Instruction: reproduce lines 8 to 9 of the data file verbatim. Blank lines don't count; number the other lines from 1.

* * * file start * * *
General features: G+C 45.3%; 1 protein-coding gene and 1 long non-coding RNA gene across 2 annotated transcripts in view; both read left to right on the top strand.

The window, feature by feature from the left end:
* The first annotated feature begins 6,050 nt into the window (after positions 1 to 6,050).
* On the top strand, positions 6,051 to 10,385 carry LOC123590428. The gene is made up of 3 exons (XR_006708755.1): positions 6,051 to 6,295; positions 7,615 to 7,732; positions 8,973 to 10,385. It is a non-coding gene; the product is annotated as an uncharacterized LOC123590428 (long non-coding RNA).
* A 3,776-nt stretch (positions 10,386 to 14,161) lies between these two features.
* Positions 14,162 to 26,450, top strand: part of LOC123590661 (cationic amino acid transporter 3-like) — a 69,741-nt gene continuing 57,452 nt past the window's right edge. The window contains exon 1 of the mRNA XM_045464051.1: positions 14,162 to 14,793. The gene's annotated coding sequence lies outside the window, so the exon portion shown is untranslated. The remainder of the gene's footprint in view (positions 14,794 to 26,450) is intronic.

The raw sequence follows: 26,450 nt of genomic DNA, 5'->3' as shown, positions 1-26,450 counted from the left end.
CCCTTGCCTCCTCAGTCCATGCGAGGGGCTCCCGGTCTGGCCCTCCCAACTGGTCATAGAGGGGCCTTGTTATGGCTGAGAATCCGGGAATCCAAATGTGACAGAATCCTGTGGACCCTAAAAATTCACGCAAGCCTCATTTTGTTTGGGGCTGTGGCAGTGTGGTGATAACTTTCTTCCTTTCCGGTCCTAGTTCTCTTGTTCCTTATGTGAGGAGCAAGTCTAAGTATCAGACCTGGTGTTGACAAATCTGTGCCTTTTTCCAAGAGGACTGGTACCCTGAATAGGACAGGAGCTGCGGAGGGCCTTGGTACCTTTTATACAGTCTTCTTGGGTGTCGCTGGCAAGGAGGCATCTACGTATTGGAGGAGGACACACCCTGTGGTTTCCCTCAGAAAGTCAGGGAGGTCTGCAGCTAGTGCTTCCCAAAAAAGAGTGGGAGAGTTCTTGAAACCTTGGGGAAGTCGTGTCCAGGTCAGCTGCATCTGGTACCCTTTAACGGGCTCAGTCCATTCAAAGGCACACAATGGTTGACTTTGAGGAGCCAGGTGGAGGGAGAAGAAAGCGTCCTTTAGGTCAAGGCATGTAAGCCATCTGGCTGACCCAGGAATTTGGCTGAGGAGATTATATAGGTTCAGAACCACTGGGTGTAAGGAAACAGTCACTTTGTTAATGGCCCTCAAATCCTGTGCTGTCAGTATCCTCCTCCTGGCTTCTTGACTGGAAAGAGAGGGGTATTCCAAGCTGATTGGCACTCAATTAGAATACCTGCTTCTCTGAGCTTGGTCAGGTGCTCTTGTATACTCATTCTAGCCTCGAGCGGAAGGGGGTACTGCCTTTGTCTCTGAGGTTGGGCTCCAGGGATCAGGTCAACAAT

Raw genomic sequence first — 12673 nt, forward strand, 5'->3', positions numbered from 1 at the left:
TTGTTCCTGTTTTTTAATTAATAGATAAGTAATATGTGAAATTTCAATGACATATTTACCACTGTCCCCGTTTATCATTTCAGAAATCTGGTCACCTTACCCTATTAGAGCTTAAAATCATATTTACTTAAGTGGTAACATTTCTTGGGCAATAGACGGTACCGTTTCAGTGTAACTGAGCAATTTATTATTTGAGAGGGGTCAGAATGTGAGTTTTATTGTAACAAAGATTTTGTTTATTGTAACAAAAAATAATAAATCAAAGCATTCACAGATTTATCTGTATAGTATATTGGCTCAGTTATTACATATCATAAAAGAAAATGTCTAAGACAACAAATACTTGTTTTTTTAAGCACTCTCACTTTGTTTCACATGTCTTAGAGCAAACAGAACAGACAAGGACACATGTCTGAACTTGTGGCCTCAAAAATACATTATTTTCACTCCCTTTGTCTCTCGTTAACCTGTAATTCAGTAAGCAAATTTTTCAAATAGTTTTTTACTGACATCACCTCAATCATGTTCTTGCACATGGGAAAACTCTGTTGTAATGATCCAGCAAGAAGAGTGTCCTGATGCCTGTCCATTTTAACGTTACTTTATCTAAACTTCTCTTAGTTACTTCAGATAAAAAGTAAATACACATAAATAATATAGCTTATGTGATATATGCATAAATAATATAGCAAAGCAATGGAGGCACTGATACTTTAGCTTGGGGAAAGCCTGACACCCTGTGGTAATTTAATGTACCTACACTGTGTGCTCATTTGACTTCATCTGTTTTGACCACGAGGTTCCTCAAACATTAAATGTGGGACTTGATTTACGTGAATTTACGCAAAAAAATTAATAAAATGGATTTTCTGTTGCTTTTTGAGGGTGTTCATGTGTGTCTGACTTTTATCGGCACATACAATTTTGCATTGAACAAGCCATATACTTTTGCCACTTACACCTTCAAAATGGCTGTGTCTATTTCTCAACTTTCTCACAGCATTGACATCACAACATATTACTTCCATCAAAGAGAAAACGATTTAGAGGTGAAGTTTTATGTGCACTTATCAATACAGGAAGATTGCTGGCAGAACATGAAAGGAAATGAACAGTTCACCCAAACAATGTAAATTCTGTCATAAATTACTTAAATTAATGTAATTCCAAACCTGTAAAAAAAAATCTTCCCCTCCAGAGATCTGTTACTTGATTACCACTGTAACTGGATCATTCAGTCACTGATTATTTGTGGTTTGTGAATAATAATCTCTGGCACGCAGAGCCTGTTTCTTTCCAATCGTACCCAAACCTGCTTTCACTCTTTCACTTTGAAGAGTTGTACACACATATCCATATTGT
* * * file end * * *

CCCTTGCCTCCTCAGTCCATGCGAGGGGCTCCCGGTCTGGCCCTCCCAACTGGTCATAGAGGGGCCTTGTTATGGCTGAGAATCCGGGAATCCAAATGTGACAGAATCCTGTGGACCCTAAAAATTCACGCAAGCCTCATTTTGTTTGGGGCTGTGGCAGTGTGGTGATAACTTTCTTCCTTTCCGGTCCTAGTTCTCTTGTTCCTTATGTGAGGAGCAAGTCTAAGTATCAGACCTGGTGTTGACAAATCTGTGCCTTTTTCCAAGAGGACTGGTACCCTGAATAGGACAGGAGCTGCGGAGGGCCTTGGTACCTTTTATACAGTCTTCTTGGGTGTCGCTGGCAAGGAGGCATCTACGTATTGGAGGAGGACACACCCTGTGGTTTCCCTCAGAAAGTCAGGGAGGTCTGCAGCTAGTGCTTCCCAAAAAAGAGTGGGAGAGTTCTTGAAACCTTGGGGAAGTCGTGTCCAGGTCAGCTGCATCTGGTACCCTTTAACGGGCTCAGTCCATTCAAAGGCACACAATGGTTGACTTTGAGGAGCCAGGTGGAGGGAGAAGAAAGCGTCCTTTAGGTCAAGGCATGTAAGCCATCTGGCTGACCCAGGAATTTGGCTGAGGAGATTATATAGGTTCAGAACCACTGGGTGTAAGGAAACAGTCACTTTGTTAATGGCCCTCAAATCCTGTGCTGTCAGTATCCTCCTCCTGGCTTCTTGACTGGAAAGAGAGGGGTATTCCAAGCTGATTGGCACTCAATTAGAATACCTGCTTCTCTGAGCTTGGTCAGGTGCTCTTGTATACTCATTCTAGCCTCGAGCGGAAGGGGGTACTGCCTTTGTCTCTGAGGTTGGGCTCCAGGGATCAGGTCAACAAT

Raw genomic sequence first — 12673 nt, forward strand, 5'->3', positions numbered from 1 at the left: